LCD Soundsystem and Bjork have joined The xx as headliners of AEG Presents' new All Points East festival in Victoria Park next year.
Lorde, Beck, Yeah Yeah Yeahs, Father John Misty, Phoenix, Flying Lotus 3D, Glass Animals, Sampha, Richie Hawtin and Dixon have also been confirmed for the line-up, which has been put together by AEG's Goldenvoice division, the team behind events such as British Summer Time Hyde Park.
AEG, which confirmed last week that it had secured an exclusive five-year contract to run events at the site, will launch the East London festival from May 25 to June 3 next year. Run over two weekends, the first will feature a three-day festival and the second will comprise three standalone headline shows including The National.
The 10-day All Points East event will also feature a four-day "community-focused" midweek event, featuring a mix of free and ticketed entertainment including comedy, sports screenings, educational activities, wellbeing sessions, food and drink and outdoor cinema.
Here, Music Week speaks to AEG Presents EVP, live music, Jim King, to find out how it all came about...
How was the concept devised?
We've always wanted to be able to undertake more events in Victoria Park. It's an amazing park - one of the best in the country - in a very exciting developing area of London and when the tender came up we were obviously very keen to go for it. We thought we had a really good proposal that Tower Hamlets local authority would respond favourably to and we think we presented a very strong plan. It's essentially six headliners - one weekend is a three-day festival format where there's a narrative running through those three days - a very eclectic bill across five stages. People can buy a day pass all the way up to a three-day pass. The second weekend is three headline concerts essentially. The first one of those is The National and they have a slightly narrower booking strategy because the support bill around those is very much about musically supporting the headline artist. It's an incredible bill if you're a National fan or a War On Drugs fan with that bill that's been put in place around that.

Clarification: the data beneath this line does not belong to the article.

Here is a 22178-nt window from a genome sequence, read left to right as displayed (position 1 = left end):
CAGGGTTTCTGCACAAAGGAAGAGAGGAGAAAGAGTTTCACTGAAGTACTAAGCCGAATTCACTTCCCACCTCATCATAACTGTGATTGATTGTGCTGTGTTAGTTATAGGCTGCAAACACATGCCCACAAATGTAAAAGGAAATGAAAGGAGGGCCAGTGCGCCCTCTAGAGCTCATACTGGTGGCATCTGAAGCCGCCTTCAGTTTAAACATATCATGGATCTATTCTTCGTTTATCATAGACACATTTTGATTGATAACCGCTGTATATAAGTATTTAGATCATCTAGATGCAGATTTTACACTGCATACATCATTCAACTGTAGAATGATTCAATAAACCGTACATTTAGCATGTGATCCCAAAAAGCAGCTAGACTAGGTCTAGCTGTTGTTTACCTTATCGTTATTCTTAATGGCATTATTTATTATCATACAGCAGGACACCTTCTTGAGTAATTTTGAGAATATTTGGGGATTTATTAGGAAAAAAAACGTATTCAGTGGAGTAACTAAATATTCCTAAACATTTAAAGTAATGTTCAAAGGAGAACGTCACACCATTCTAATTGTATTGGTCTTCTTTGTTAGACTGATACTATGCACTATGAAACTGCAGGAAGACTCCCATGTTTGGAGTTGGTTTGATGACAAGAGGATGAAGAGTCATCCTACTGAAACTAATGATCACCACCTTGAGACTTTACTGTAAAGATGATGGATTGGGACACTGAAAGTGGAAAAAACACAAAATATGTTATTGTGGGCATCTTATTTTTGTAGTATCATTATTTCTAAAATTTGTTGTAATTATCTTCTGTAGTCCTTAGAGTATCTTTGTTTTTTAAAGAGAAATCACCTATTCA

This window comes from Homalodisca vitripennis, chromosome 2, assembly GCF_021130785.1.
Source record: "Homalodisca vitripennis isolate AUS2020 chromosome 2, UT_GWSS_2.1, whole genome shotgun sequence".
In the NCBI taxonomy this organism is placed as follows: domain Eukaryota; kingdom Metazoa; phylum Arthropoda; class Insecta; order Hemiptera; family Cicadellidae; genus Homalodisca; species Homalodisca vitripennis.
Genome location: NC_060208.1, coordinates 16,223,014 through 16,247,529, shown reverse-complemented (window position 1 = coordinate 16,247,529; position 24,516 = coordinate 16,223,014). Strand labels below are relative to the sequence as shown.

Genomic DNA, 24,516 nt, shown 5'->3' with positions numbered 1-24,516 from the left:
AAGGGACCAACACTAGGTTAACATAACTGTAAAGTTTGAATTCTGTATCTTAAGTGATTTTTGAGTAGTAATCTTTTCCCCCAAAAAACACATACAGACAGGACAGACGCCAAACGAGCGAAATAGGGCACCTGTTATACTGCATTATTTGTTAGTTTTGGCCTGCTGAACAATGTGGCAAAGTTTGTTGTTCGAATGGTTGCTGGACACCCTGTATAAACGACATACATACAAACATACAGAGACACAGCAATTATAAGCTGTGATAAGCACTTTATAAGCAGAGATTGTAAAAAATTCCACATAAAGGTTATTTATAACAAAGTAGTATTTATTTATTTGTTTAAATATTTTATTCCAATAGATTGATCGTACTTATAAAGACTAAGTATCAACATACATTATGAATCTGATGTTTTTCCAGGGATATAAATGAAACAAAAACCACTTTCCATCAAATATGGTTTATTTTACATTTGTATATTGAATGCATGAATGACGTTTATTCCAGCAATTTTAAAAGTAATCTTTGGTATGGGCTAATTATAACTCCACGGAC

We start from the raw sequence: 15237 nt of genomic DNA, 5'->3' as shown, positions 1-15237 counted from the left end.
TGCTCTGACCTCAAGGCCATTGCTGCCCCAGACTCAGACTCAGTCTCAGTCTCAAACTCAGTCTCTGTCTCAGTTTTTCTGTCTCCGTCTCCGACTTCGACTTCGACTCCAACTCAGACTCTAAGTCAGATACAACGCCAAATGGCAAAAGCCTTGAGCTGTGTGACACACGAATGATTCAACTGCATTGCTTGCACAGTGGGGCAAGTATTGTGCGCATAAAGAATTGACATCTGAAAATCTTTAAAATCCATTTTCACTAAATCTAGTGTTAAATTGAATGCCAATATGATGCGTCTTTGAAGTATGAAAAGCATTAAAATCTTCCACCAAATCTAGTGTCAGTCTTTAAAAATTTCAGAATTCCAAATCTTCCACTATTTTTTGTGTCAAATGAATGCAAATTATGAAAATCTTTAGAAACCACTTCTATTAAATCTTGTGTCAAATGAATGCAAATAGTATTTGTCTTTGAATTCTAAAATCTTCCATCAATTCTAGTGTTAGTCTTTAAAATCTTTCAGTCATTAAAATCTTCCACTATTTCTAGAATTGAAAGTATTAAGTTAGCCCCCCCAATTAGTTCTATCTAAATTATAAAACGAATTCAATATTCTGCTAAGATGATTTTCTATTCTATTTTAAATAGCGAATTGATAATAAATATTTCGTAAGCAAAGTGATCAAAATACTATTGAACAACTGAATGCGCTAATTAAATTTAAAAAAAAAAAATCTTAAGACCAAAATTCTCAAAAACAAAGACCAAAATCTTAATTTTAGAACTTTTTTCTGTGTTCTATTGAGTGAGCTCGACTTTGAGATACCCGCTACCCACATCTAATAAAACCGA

How similar is the format to BST Hyde Park?
We're very happy with the format of BST. We weren't really looking to copy that in any way but there are some considerable operational benefits that that format offers. In the context of Victoria Park, we felt it offered a number of very positive impacts for the local community. Where, historically, the events that have taken there place had run across two different periods of the year - the beginning of the summer and then the middle of the summer - that increased the impact for park users and the community quite considerably because there's two load-ins and two load-outs. The format of running the events back to back - two consecutive weekends - halves that straight away so we thought that that would play very well and would be received very positively. We like to have a positive impact on the local community for those who are not potentially that interested in the music events and the midweek offering helps create a platform where park users get their park back and we can then overlay a programme of content and events that we feel may appeal to those people.
BST has set a high bar in terms of production values, will it be a challenge to match that?
We don't look at it like that. When we started doing BST, we've always been of the belief that being outdoors or being in a greenfield environment is not an excuse for poor service and that was the ethos that we took into Hyde Park. It's definitely the ethos we take everywhere and that's not just in London but us as a business globally. Coachella and Desert Trip and Panorama [all in the US], amongst many other events that AEG Presents and Goldenvoice operate, are all about delivering amazing live experiences for artists and fans. We look to obviously set a very high benchmark in delivery but that's not just a one-off, that's what we try and do everywhere so a lot of high levels of customer experience in BST is prevalent across all of our business and it's something which we'll take into Victoria Park as well.
What will the capacity be?
It's still the same as it has been previously, so the park itself will be licensed for up to 40,000 people a day.
Did Glastonbury taking 2018 off play any part in your decision to launch this event now?
No, it's just that's really in the gift of the local authority so they were the ones who put the contract up for tender. We were just responding to their schedule and their timetable.
Why did you choose those particular headliners?
We aim to attract a particular headline artist if you like and a particular type of fan - one that's perhaps a more credible and independently-minded fan. Across those artists, I think that represents the direction that we want to take Victoria Park to over the next five years.
How did you come up with the All Points East name?
We liked the reference point of its location but at the same time we are looking to run a world class event where people from all around Europe will come to London to enjoy this so we're very proud of winning the contract and we're very proud of where the event is taking place, we're delighted to be operating in that area of London but we're looking to deliver an event that has world class appeal.
Finally, what is your take on the camping festivals vs city festivals debate?
I think the two formats co-exist very well and that will continue for some time. I don't subscribe to either one owning the particular format or the word festival, I think they both stand on their own merits and complement each other particularly well so I'm a fan of both. We like working on both and as a company we deliver both formats - but each has their place.